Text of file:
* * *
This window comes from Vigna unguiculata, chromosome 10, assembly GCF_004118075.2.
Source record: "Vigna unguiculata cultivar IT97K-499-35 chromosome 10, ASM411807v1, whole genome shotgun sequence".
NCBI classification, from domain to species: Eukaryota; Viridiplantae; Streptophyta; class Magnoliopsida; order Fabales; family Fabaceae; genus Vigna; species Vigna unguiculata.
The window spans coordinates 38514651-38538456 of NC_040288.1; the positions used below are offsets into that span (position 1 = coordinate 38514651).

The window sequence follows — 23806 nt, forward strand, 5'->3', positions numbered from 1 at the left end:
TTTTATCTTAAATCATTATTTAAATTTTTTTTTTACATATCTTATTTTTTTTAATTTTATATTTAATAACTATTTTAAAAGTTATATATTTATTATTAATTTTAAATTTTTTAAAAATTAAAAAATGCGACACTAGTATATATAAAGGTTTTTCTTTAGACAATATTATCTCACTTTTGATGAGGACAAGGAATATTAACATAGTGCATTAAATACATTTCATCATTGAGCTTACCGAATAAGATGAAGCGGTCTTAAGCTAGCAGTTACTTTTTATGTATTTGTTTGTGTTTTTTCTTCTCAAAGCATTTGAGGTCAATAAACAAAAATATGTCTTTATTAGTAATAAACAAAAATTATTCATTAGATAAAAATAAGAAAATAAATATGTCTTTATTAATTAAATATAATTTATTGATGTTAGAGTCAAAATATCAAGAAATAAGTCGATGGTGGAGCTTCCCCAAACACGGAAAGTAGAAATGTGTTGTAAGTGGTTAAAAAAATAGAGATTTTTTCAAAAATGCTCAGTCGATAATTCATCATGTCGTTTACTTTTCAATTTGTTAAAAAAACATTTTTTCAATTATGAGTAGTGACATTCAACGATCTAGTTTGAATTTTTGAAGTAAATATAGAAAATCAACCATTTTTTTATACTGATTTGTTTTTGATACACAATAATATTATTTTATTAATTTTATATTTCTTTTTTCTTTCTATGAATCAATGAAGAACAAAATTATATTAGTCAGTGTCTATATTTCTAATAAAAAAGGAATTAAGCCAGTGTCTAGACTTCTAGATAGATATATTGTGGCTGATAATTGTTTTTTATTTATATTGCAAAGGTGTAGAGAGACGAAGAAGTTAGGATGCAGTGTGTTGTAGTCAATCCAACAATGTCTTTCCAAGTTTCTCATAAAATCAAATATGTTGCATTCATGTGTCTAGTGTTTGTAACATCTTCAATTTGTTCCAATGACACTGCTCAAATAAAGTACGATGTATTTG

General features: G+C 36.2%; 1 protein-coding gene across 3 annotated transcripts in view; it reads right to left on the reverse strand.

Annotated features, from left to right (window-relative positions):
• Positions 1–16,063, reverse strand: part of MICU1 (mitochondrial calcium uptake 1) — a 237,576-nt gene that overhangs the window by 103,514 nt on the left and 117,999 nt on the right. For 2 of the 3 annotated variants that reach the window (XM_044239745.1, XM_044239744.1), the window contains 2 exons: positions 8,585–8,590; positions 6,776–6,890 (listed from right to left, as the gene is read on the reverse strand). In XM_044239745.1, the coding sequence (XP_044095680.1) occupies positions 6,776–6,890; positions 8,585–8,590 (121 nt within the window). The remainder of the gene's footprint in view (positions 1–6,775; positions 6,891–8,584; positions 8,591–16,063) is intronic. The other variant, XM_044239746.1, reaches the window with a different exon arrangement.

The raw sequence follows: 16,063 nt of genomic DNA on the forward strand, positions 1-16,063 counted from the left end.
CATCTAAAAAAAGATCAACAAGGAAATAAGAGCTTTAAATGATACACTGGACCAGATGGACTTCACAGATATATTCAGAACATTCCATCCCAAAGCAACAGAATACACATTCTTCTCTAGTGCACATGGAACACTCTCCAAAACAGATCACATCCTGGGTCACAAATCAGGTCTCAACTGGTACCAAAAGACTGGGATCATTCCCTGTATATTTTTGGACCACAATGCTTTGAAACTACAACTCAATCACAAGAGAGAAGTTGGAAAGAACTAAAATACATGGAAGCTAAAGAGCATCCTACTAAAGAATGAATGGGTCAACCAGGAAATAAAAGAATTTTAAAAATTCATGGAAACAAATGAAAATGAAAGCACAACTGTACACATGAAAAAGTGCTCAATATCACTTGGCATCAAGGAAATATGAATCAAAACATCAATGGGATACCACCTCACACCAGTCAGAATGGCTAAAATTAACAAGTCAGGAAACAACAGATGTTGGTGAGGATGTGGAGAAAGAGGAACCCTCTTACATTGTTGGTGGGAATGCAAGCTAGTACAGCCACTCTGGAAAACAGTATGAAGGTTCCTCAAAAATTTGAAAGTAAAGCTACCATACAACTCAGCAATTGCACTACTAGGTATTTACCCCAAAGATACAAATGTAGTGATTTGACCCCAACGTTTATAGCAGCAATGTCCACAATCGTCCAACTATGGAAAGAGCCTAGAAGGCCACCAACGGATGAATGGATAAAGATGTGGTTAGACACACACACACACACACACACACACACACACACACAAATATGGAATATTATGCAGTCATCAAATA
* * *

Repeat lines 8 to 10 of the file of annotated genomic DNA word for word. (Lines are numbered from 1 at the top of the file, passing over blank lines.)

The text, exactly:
Annotated features, from left to right (window-relative positions):
• Positions 1–16,063, reverse strand: part of MICU1 (mitochondrial calcium uptake 1) — a 237,576-nt gene that overhangs the window by 103,514 nt on the left and 117,999 nt on the right. For 2 of the 3 annotated variants that reach the window (XM_044239745.1, XM_044239744.1), the window contains 2 exons: positions 8,585–8,590; positions 6,776–6,890 (listed from right to left, as the gene is read on the reverse strand). In XM_044239745.1, the coding sequence (XP_044095680.1) occupies positions 6,776–6,890; positions 8,585–8,590 (121 nt within the window). The remainder of the gene's footprint in view (positions 1–6,775; positions 6,891–8,584; positions 8,591–16,063) is intronic. The other variant, XM_044239746.1, reaches the window with a different exon arrangement.

The raw sequence follows: 16,063 nt of genomic DNA on the forward strand, positions 1-16,063 counted from the left end.